How Social Media Rewards Misinformation
A majority of false stories are spread by a small number of frequent users, suggests a new study co-authored by Yale SOM’s Gizem Ceylan. But they can be taught to change their ways.
A Wave of Acquisitions May Have Shielded Big Tech from Competition
According to a new study co-authored by Florian Ederer, the fraction of startups that are acquired has skyrocketed, eliminating many potential competitors of big tech firms.
R&D Investment Can Have Multiplier Effects—If It’s Made in the Right Industries
A new study co-authored by Prof. Song Ma finds that allocating research funding to certain scientific fields can have long-term ripple effects across sectors and countries.
Black Households Have Less Access to Banks
Why do some demographic groups visit banks less than others? According to a new study by Yale SOM’s Alexander Zentefis and the Fed’s Jung Sakong, the primary barrier for Black households is a lack of nearby branches.
Black Boys Face Double Jeopardy at School
Teachers tend to blame Black boys more than White boys for identical misbehaviors, finds Yale SOM’s Jayanti Owens. Black and Latino boys also receive harsher punishment because the schools they attend tend to have more punitive cultures.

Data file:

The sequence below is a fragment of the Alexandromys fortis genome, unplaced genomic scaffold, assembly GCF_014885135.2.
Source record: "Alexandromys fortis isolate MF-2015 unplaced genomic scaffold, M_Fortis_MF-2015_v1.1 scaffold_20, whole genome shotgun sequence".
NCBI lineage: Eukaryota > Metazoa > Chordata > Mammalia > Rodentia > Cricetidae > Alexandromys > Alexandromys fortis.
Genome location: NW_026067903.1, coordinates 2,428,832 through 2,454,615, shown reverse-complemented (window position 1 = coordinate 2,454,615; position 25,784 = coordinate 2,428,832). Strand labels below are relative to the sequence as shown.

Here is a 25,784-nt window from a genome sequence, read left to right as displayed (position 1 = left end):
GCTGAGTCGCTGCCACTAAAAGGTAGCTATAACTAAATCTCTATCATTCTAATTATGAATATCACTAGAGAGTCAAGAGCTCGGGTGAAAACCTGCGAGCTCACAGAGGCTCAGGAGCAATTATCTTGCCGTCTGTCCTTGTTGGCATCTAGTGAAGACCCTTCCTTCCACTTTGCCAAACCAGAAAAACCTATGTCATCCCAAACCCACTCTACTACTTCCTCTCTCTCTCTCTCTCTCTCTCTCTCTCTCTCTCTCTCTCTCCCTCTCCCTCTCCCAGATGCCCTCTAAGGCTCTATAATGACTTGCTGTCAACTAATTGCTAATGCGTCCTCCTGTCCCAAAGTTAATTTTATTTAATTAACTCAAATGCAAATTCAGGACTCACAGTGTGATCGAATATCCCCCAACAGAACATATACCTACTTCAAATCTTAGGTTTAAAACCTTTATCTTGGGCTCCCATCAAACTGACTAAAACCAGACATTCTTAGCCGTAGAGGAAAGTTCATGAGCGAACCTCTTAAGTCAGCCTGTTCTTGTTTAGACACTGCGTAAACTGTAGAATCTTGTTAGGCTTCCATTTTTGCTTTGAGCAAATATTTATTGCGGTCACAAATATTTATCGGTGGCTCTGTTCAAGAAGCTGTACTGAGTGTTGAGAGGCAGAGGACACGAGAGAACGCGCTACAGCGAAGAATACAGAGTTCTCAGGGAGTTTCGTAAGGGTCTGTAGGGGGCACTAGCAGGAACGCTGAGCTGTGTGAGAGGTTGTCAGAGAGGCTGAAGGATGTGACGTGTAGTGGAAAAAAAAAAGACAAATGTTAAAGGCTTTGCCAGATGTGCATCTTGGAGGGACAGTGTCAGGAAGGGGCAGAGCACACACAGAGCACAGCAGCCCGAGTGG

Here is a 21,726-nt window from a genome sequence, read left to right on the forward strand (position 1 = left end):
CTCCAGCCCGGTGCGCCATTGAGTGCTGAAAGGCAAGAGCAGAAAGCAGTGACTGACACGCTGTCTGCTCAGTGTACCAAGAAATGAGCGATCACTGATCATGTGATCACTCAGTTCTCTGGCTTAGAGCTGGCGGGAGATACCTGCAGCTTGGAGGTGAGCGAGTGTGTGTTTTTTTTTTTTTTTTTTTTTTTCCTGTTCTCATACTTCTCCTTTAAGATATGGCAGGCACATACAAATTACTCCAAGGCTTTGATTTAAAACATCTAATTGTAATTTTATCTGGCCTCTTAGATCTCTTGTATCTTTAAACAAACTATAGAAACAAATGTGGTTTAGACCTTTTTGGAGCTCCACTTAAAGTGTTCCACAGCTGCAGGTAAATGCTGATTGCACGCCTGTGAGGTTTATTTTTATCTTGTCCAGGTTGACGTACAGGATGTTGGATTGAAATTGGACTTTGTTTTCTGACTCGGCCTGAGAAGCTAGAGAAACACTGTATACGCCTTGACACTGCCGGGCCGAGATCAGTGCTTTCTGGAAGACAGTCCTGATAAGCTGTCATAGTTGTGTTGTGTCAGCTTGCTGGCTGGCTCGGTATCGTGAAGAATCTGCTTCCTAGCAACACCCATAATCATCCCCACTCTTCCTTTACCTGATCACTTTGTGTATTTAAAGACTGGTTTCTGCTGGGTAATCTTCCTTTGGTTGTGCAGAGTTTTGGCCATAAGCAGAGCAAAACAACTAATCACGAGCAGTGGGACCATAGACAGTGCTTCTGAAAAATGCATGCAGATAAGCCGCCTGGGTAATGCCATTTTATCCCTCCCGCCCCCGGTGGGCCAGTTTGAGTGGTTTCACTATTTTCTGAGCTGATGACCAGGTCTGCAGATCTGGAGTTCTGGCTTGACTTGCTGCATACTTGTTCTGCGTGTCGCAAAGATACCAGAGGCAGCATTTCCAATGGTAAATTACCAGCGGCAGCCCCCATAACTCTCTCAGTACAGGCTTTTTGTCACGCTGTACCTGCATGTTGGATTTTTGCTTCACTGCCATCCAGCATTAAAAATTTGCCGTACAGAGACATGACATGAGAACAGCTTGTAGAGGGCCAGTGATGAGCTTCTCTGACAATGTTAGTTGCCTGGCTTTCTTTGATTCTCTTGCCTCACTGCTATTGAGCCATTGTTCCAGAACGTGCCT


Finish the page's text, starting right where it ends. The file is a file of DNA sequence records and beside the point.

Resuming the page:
A Long-Term Solution to Insuring the Sick
In a new paper, Yale SOM’s Soheil Ghili and his co-authors show that longer health insurance contracts could protect consumers who are or become ill against sudden premium spikes.
Building Trust with the Algorithms in Our Lives
Consumers are wary of the recommendations made by algorithms. But according to new research co-authored by Yale SOM’s Taly Reich, showing that an algorithm can learn—that it improves over time—helps to resolve this distrust.
Can AI Make Economic Predictions by Reading the Newspaper?
In a new study, a team led by Yale SOM researchers devised a way to distill the text of the Wall Street Journal into numerical indicators, which could help policymakers predict how the business cycle will unfold over the coming months and years.
Once COVID Vaccines Were Introduced, More Republicans Died Than Democrats
A new Yale study co-authored by SOM’s Paul Goldsmith-Pinkham found that once vaccines were introduced, the rate of excess deaths among Republicans and Democrats began to diverge.
Is the Art Market Fair to Women?
Why do women artist appear less frequently at auctions and in galleries? A study of Yale Art School graduates over 120 years, co-authored by William Goetzmann of Yale SOM, suggests that institutions pose a bigger obstacle than market participants.